Comprehensive defeat for two ‘dud’ amendments

Comprehensive defeat for two ‘dud’ amendments - A woman arrives with children at a polling station on the day of a referendum on changes to the Irish constitution called the Family Amendment and the Care Amendment, in Dublin, March 8. Photo: OSV News/Reuters, Clodagh Kilcoyne

Tis a tale of two days I have for you – a Saturday and a Thursday. If Ireland had beaten England at Twickenham last Saturday it would have been the icing on the cake, after that day’s stunning win for the No side in the referenda. But the cake is more important than the icing (unless it’s carrot cake) so that victory was sweet.

On Saturday with Colm Ó Mongáin (RTÉ Radio 1) the news report spoke of a “definitive trend” and of the proposals being “comprehensively defeated”. The presenter described it as “a bad day for the Government and most [italics added] of the opposition”.

Indeed, apart from Aontú and some independents, the so-called ‘opposition’ has questions to answer though they spent much of their post-result media time slamming the Government for a bad campaign with bad wording.

One of the quirkiest aspects of the day was the presence of miraculous medals in the ballot boxes. Only in Ireland! Colm Ó Mongáin said it was more a case for St Jude for the Yes side.

Strangely the panel was comprised entirely of Yes supporters, though No campaigners Senators Michael McDowell and Tom Clonan were interviewed later. Minister of State Peter Burke (FG) described the result as “a strong blow to the body politic” and raised questions about whether some NGOs were “reflective of the communities we live in”.

Later Sen. McDowell referred to “two dud amendments” while Sen. Clonan spoke of a “huge moral victory” for people with disabilities and their carers (unlike Sen. McDowell he had not campaigned on what became known as the ‘family referendum’).

I’d suggest that these senators, along with other independent voices, swung the middle ground for the No vote, while commentators like David Quinn, Sen. Rónán Mullen and Maria Steen ensured a No vote from more traditional or conservatively minded voters.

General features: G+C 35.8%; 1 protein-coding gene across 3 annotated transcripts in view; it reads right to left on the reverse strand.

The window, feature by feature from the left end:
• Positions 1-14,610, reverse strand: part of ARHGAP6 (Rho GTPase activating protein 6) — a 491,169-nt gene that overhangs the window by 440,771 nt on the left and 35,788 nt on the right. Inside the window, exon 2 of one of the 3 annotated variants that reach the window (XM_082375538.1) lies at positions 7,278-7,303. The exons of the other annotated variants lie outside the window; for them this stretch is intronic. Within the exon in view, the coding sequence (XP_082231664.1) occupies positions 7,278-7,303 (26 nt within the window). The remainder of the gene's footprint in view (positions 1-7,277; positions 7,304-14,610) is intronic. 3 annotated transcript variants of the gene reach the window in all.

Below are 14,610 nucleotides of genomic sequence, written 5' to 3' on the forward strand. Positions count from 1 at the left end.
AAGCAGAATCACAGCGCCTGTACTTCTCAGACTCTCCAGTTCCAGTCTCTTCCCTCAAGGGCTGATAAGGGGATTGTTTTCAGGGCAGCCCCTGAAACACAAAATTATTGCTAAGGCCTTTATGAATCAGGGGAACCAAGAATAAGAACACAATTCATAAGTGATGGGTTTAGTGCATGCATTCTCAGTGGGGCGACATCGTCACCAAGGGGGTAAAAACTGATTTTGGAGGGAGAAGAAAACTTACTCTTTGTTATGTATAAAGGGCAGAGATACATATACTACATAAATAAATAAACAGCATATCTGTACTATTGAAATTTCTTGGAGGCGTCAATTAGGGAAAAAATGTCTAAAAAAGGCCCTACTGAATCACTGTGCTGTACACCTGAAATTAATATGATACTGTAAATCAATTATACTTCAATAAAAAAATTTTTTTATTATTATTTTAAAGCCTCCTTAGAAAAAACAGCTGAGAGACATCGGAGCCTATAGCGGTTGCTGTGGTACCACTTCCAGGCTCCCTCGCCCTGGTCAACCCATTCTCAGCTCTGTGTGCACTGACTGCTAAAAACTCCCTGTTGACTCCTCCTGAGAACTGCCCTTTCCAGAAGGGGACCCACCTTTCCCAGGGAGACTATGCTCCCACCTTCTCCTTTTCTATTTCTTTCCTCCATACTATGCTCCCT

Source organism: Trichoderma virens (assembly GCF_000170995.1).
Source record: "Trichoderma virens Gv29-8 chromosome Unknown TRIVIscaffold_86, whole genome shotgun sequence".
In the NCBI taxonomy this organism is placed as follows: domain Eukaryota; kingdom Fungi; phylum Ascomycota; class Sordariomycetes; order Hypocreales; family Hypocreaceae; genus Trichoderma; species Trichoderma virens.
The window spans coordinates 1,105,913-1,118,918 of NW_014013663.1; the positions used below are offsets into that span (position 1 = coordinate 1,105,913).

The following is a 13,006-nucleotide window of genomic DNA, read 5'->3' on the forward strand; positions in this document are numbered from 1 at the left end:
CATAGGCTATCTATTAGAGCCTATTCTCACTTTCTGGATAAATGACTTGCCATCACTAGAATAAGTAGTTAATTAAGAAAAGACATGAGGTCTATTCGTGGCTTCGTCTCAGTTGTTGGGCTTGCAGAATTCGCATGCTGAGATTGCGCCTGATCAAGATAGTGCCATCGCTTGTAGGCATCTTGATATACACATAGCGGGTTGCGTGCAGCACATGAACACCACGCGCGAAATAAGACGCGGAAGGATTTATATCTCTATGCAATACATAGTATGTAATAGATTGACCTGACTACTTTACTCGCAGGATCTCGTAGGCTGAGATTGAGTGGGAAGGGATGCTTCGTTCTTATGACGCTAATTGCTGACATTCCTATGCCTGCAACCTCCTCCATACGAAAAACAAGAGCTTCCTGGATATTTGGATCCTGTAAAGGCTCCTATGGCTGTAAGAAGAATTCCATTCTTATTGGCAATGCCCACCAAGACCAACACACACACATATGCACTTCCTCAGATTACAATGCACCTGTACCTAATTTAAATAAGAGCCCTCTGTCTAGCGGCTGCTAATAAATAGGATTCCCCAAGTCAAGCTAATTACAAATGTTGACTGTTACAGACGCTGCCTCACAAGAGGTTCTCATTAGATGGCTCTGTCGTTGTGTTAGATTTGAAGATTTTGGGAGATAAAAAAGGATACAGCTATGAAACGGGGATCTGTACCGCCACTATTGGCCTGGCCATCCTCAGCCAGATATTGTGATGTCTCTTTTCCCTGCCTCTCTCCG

On the TV News at One (RTÉ One) reporters spoke from various count centres. Mary Regan said there was no majority for Yes anywhere in Munster. I wasn’t surprised at an earlier report that the result was on a knife edge in Greystones while the rest of Co. Wicklow went for a double No.

On the Referendums 2024 (RTÉ One) programmes that day, the trend towards No was analysed to the hilt. Sen. McDowell queried the late leaking (by the Government side, he believed) of the Attorney General’s advice – too late for scrutiny in the broadcast media because of the moratorium.

The Saturday vote was a victory for those of a socially and/or constitutionally conservative disposition, but there are other clouds ahead. The previous Thursday RTÉ reported that he Oireachtas Committee on Assisted Dying is set to recommend that both assisted suicide and euthanasia be introduced in Ireland. Both! The full report is due in late March, so you’d wonder about this revelation and whose agenda this advance news served.

Drivetime (RTÉ Radio 1, Thursday) was one of many shows that covered it. Janie Lazar, End of Life Ireland chairperson, welcomed the news but obviously thought it didn’t go far enough – honest but something of an own goal.

If limitations are set, she argued, what about the people who don’t meet the criteria? What about, even years ahead of any expected death, their quality of life is “unacceptable”, and pain can’t be relieved – whether physical, mental or even spiritual? Would that really be fair? That was pretty broad – beware any dark nights of the soul.

Prof. Des O’Neill, consultant geriatrician, found the proposals disturbing. He believed the “whole impulse of care” would be undermined. It would alter how we view caring, aging and dying. He questioned if, as part of their “repertoire as doctors”, they should be prepared to “kill people” (a spade called a spade).

Ms Lazar wanted the debate brought back to the individual and choice but Dr O’Neill saw this as a neo-liberal approach, valuing autonomy over everything else. He said we have to consider such matters in the light of what it does to the rest of society, see it on the broader canvas.

A similar point was made earlier in the day by a young fella called Brendan on Lunchtime Live (Newstalk). Adjusting an old saying, he suggested that hard cases make bad laws which in turn make more hard cases. There was quite a variety of views from callers for and against – well worth listening back to that discussion.